The SUNY New Paltz Department of Theatre Arts will feature its own “New Play Festival” on campus for the first time.
The New Play Festival (NPF) was organized by a committee including Nancy Saklad, the SUNY Department of Theatre Arts faculty director; Robert Miller, a communications professor; Laurence Carr, a professor of English; Ken Goldstein, assistant professor in the Department of Theatre Arts; and the playwright John Patrick Bray.
The NPF is part of the official Mainstage Season being performed on campus. The project will feature 11 original plays written by members of the community and alumni from the Department of Theatre Arts. Students of the SUNY New Paltz Theatre Arts program will perform, direct and design the plays making the project an entirely student-run production.
Ally Farzetta, a second-year theatre arts major at SUNY New Paltz, will be acting in six of the plays being performed.
“I was very interested in involving myself with the project in some way after hearing about it,” said Farzetta. “As an actor, it is very exciting and humbling to originate a role and bring it to life for the first time.”
Carr, who pitched the idea for a collaborative play festival almost a year ago, believes it’s important for students, alumni, and members of the community to work together in this project and learn from each other.
“There aren’t a lot of things like this in the valley,” said Carr. “I’m an advocate of new works; I like to see them done and I think this project really expands that outlet.”
Carr received around 70 play submissions after writing to members of the Hudson Valley Writers group, alumni from the Theatre Arts Department, and enlisting help from professors in the English Department. He and the other members of the committee then read all of the plays and chose those that would be performed in the NPF.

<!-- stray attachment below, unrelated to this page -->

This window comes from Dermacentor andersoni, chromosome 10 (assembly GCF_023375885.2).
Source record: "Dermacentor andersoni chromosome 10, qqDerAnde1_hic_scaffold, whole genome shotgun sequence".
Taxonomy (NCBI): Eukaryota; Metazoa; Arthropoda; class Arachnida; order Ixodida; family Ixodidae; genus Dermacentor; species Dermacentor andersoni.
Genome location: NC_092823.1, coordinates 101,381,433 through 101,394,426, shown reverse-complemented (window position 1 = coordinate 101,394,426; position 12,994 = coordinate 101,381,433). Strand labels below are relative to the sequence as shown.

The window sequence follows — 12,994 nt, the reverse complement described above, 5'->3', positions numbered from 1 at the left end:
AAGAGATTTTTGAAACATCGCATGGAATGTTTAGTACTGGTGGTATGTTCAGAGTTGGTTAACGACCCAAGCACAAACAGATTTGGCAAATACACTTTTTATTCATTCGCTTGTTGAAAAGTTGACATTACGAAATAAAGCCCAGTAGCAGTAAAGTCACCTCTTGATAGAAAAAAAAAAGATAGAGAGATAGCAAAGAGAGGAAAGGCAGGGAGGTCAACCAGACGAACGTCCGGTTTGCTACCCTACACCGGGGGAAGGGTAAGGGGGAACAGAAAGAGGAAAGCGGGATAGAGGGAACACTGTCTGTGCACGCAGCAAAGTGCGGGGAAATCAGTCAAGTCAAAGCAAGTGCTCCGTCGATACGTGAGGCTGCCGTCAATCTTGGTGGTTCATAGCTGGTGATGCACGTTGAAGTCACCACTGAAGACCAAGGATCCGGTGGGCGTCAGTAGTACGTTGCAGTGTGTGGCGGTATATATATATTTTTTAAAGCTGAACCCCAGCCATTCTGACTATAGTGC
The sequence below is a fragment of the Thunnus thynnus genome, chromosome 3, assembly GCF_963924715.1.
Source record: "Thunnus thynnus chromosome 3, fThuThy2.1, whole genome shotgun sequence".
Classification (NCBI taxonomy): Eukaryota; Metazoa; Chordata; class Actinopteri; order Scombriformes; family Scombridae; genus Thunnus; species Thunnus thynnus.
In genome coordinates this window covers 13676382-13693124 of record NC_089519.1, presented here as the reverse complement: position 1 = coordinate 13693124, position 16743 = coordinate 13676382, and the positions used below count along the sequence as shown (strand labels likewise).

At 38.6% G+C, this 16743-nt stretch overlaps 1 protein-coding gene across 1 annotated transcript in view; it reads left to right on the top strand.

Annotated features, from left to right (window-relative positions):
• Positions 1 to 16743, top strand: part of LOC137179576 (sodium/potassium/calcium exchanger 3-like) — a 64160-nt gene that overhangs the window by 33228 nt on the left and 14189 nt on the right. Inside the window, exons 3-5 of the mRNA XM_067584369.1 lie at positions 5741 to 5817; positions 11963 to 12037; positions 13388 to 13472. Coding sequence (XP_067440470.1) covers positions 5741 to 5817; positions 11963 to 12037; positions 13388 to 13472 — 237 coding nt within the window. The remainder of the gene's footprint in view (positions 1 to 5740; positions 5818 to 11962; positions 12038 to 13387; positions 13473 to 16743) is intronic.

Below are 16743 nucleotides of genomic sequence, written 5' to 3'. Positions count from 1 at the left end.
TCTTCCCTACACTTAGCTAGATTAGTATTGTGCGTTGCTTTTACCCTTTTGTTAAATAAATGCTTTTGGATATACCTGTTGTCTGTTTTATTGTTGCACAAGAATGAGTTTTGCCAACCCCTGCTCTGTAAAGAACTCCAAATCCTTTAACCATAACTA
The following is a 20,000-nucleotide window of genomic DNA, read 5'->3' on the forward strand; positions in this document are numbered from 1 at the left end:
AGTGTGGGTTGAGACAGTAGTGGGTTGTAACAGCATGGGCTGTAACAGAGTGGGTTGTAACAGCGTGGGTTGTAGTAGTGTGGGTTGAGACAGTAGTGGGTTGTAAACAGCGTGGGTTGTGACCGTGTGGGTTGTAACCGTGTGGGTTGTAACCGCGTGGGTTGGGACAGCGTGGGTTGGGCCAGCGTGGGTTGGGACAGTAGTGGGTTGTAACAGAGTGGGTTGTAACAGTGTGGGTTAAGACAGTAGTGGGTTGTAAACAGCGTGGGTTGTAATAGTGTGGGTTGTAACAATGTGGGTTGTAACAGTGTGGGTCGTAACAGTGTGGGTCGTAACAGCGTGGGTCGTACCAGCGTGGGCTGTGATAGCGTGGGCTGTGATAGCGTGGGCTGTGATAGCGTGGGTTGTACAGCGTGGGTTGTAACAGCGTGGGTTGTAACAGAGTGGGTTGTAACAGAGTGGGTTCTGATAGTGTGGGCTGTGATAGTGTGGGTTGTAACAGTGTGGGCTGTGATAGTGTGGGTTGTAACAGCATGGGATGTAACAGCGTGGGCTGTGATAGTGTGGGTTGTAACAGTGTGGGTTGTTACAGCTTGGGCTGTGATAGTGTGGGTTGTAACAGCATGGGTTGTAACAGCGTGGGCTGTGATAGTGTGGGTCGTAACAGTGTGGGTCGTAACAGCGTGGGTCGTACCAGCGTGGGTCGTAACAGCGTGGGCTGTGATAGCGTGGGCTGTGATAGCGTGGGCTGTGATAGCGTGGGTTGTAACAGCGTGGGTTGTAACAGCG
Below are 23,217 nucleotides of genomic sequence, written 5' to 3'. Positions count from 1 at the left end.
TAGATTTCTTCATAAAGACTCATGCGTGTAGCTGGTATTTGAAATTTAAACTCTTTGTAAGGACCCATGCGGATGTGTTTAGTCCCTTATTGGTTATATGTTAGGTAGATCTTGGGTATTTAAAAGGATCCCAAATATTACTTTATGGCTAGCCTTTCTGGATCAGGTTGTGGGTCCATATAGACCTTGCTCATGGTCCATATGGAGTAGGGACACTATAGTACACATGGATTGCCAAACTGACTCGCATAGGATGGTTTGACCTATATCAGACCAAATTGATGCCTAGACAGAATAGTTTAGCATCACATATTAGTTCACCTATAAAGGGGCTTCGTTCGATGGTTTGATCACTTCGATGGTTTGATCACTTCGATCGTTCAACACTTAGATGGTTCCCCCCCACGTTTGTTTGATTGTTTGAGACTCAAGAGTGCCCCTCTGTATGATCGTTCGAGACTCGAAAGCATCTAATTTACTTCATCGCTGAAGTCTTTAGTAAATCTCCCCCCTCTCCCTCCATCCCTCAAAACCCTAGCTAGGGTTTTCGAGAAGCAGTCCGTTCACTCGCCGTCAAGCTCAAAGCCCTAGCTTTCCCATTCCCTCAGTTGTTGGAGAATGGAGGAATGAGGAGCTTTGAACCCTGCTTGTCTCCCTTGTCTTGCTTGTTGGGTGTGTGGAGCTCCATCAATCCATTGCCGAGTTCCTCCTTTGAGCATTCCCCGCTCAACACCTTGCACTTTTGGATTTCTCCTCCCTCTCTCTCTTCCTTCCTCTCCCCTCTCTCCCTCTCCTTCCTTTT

“We set aside 11 plays that we thought had a wide variety of ideas, emotions and form,” said Carr. “Some of them are very realistic, while others are more dramatic and fantastical.”
“The pieces are all very different and very much belong to the writer,” said Saklad. “The festival allows [the writers] to see their work performed and I think their work can really grow from that.”
Farzetta, who thrives on working with original plays, agrees that the NPF is a great experience for all who participate in the project.
“This is an invaluable opportunity because we’re working with brand new plays that have only lived on the pages of the script,” said Farzetta. “Everyone involved, whether it be directors, actors, designers, or technicians, have the honor and the challenge of creating from scratch. That’s an awesome experience to walk away with.”
The plays are each 10 to 30 minutes in length and will be presented in an array of formats, some as a general reading of the play and others as a full performance with costumes and sets.
Eight of the plays, each about 10 minutes, will be presented on Friday, April 8 at 8 p.m. and Saturday, April 9 at 2 p.m. The remaining three plays which are longer in length will be presented on Saturday, April 9 at 8 p.m. and Sunday, April 10 at 2 p.m.
Admission is $5 and the audience is invited to stay after the performance for a talk-back.